She really breaks down the dyeing process, and includes procedures for the most basic techniques, as well as more complicated ones. To dye my yarn, I let it soak in a bath of vinegar before applying the dye by hand , then microwaved the yarn to heat set it, rinsed out the excess dye, and voila!

So, if you never hear from me again, it’s because I’ve given up my life in the real world and moved to a little bungalow on the beach where I dye yarn all day long. But for now, I have been continuing to function like a normal human being, and that means some cooking has been going down.

Thanks to the abundant supply of eggs from my mother’s chickens, I’ve been experimenting with a variety of egg-y dishes these days.

 

Aren’t they beautiful? She has many different breeds of chicken so we get a variety of shapes, sizes, and colors. They’re also fresh from the chicken, as you can tell.

Anyway, a couple of nights ago I decided to finally try a soufflé (which, like dyeing, has long intimidated me). When I told Kyle my plan, he at first didn’t believe that there was such a thing as a savory soufflé (Me: “What do you think of a soufflé for dinner?” Him: “You mean, chocolate?”) Then I had to convince him that it really didn’t have any meat in it (but I may have to add some next time). I did some searching around online and conglomerated a bunch of different recipes to make a soufflé with what I had on hand: carrots, spinach, and lots of cheddar cheese.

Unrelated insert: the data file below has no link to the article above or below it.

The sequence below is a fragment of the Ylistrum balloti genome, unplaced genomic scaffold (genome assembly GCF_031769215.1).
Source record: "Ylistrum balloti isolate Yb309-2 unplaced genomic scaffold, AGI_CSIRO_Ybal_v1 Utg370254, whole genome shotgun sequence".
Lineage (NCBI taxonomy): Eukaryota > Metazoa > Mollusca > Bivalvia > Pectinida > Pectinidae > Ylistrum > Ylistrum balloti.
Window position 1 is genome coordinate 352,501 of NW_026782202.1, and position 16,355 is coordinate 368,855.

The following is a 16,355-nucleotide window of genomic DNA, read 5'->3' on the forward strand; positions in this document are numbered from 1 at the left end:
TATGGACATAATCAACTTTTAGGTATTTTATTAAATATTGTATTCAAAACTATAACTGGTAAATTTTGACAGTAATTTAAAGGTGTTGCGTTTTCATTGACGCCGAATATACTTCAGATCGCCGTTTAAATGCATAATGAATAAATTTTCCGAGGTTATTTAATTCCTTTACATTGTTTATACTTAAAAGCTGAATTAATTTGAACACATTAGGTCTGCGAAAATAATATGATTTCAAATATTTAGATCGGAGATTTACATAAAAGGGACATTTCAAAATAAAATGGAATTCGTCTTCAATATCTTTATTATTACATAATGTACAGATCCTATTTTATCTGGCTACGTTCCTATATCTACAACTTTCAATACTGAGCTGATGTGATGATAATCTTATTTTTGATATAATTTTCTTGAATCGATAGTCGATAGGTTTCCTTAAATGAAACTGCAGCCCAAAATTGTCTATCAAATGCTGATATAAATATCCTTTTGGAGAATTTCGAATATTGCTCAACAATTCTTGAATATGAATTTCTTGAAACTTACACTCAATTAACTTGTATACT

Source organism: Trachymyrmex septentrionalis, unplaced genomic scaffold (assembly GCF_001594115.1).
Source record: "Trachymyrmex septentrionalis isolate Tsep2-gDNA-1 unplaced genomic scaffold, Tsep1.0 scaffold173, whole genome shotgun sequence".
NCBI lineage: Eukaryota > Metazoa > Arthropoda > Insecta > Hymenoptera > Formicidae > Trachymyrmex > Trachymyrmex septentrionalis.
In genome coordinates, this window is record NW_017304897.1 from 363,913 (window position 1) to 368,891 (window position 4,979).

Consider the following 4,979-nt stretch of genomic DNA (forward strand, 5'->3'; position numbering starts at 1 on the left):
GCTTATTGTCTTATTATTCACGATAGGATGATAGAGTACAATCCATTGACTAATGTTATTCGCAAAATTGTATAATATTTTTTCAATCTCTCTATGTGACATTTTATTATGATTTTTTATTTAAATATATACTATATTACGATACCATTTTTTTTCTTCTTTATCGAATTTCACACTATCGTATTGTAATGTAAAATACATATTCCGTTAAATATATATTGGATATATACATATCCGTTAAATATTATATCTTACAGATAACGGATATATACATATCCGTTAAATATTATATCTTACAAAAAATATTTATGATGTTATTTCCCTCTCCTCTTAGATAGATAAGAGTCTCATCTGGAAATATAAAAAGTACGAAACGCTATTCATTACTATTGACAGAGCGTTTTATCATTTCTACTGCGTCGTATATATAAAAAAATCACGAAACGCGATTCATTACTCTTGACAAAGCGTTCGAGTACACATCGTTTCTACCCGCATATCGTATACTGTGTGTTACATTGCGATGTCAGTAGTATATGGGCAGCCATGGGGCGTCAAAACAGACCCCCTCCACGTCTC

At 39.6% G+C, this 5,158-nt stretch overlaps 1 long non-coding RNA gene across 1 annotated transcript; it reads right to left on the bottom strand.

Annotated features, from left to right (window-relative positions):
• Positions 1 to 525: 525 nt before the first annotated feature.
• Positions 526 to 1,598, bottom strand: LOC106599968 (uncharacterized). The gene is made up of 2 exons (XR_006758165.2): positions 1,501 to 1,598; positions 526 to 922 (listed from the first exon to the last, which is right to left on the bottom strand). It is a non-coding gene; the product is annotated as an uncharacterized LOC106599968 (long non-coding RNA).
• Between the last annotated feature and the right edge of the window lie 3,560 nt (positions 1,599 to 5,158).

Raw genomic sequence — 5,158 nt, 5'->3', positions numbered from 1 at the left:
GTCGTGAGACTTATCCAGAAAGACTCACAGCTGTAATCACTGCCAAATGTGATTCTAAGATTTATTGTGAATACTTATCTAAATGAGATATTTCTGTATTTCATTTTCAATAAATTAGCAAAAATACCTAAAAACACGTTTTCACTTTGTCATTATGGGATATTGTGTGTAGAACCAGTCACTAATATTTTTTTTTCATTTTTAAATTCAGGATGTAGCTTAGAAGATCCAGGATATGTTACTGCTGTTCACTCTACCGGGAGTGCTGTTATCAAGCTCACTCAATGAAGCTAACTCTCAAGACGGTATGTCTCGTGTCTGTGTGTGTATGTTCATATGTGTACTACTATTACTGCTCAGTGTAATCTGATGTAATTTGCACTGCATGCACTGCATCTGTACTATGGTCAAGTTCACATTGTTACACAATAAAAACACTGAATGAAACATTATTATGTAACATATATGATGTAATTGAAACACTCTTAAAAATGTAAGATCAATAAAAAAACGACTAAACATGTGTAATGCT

Did it work? Well, it didn’t puff up quite as much as it should have (I think I was a little heavy on the add-ins and light on the eggs) but it tasted so darn good, I didn’t really care. In fact, the slightly denser, pudding-like consistency was rather nice. The carrots made it a bit sweet, but the cheese balanced it out nicely. I’d make it again in a heartbeat.

 

Now, I promised I wouldn’t get too sappy on this blog, but I have to show off the other amazing man in my life since it is, after all, his holiday on Sunday:

 

 Yes, I have the world’s cutest bunny. Happy Shuffle Day!

My family is celebrating the holiday weekend in Princeton (another 10-hour road trip = lots more knitting!). We’re visiting my brother at school; my sisters and I went to Harvard and Tufts which are about 15 minutes from our house so Princeton feels like Mars to us. Like most 19-year-old boys would, he misses his predominantly female family enormously and has been pining for us since he moved away last fall;) Just kidding—but unlike most 19-year old boys, he’s a good knitter, which is pretty awesome. I can’t wait for some quality Eccles bonding time.

I hope everyone has a fun and sun-filled weekend!

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2 Comments

Filed under cooking, knitting

2 responses to “I Will Dye Happy

  1. Your newly dyed yarn is gorgeous and looks beautiful knitted up!! That looks fun!
    Have a safe drive and a great weekend.

  2. Autumn

    Omg.my mom was dyeing wool that way too!I was going to get some dye after Easter but they were gone.pass on recipes with eggs all I make is angel food and lemon curd